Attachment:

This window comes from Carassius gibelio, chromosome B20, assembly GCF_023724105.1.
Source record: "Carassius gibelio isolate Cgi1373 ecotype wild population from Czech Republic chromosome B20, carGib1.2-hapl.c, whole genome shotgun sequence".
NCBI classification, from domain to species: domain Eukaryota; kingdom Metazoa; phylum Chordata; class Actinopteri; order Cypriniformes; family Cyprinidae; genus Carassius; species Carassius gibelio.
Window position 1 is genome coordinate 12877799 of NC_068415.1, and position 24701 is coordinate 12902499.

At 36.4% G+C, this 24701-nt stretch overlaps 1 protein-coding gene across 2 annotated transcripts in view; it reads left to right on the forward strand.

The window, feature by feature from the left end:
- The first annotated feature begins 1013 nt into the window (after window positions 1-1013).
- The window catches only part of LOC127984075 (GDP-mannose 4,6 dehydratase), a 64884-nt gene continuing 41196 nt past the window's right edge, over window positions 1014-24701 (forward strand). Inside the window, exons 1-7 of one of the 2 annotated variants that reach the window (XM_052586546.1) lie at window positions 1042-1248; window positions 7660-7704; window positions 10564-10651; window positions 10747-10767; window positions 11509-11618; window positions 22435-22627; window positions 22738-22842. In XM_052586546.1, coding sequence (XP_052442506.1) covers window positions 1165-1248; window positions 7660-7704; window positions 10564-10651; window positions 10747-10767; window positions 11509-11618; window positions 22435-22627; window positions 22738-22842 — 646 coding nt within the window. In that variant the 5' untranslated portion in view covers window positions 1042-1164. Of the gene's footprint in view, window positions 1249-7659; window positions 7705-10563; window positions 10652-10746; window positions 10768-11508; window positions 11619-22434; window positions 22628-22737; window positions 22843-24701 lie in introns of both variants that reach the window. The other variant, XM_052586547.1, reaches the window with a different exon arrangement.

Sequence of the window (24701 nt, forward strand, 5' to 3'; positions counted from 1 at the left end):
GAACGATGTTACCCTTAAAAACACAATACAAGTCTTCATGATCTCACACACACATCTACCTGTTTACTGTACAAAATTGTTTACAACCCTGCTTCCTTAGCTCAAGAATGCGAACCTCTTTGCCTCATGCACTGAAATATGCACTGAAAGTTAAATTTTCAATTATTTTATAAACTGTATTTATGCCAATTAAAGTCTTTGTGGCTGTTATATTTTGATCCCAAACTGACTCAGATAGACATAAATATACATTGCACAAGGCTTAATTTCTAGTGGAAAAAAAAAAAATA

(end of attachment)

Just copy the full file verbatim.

This window comes from Carassius gibelio, chromosome B20, assembly GCF_023724105.1.
Source record: "Carassius gibelio isolate Cgi1373 ecotype wild population from Czech Republic chromosome B20, carGib1.2-hapl.c, whole genome shotgun sequence".
NCBI classification, from domain to species: domain Eukaryota; kingdom Metazoa; phylum Chordata; class Actinopteri; order Cypriniformes; family Cyprinidae; genus Carassius; species Carassius gibelio.
Window position 1 is genome coordinate 12877799 of NC_068415.1, and position 24701 is coordinate 12902499.

At 36.4% G+C, this 24701-nt stretch overlaps 1 protein-coding gene across 2 annotated transcripts in view; it reads left to right on the forward strand.

The window, feature by feature from the left end:
- The first annotated feature begins 1013 nt into the window (after window positions 1-1013).
- The window catches only part of LOC127984075 (GDP-mannose 4,6 dehydratase), a 64884-nt gene continuing 41196 nt past the window's right edge, over window positions 1014-24701 (forward strand). Inside the window, exons 1-7 of one of the 2 annotated variants that reach the window (XM_052586546.1) lie at window positions 1042-1248; window positions 7660-7704; window positions 10564-10651; window positions 10747-10767; window positions 11509-11618; window positions 22435-22627; window positions 22738-22842. In XM_052586546.1, coding sequence (XP_052442506.1) covers window positions 1165-1248; window positions 7660-7704; window positions 10564-10651; window positions 10747-10767; window positions 11509-11618; window positions 22435-22627; window positions 22738-22842 — 646 coding nt within the window. In that variant the 5' untranslated portion in view covers window positions 1042-1164. Of the gene's footprint in view, window positions 1249-7659; window positions 7705-10563; window positions 10652-10746; window positions 10768-11508; window positions 11619-22434; window positions 22628-22737; window positions 22843-24701 lie in introns of both variants that reach the window. The other variant, XM_052586547.1, reaches the window with a different exon arrangement.

Sequence of the window (24701 nt, forward strand, 5' to 3'; positions counted from 1 at the left end):
GAACGATGTTACCCTTAAAAACACAATACAAGTCTTCATGATCTCACACACACATCTACCTGTTTACTGTACAAAATTGTTTACAACCCTGCTTCCTTAGCTCAAGAATGCGAACCTCTTTGCCTCATGCACTGAAATATGCACTGAAAGTTAAATTTTCAATTATTTTATAAACTGTATTTATGCCAATTAAAGTCTTTGTGGCTGTTATATTTTGATCCCAAACTGACTCAGATAGACATAAATATACATTGCACAAGGCTTAATTTCTAGTGGAAAAAAAAAAAATA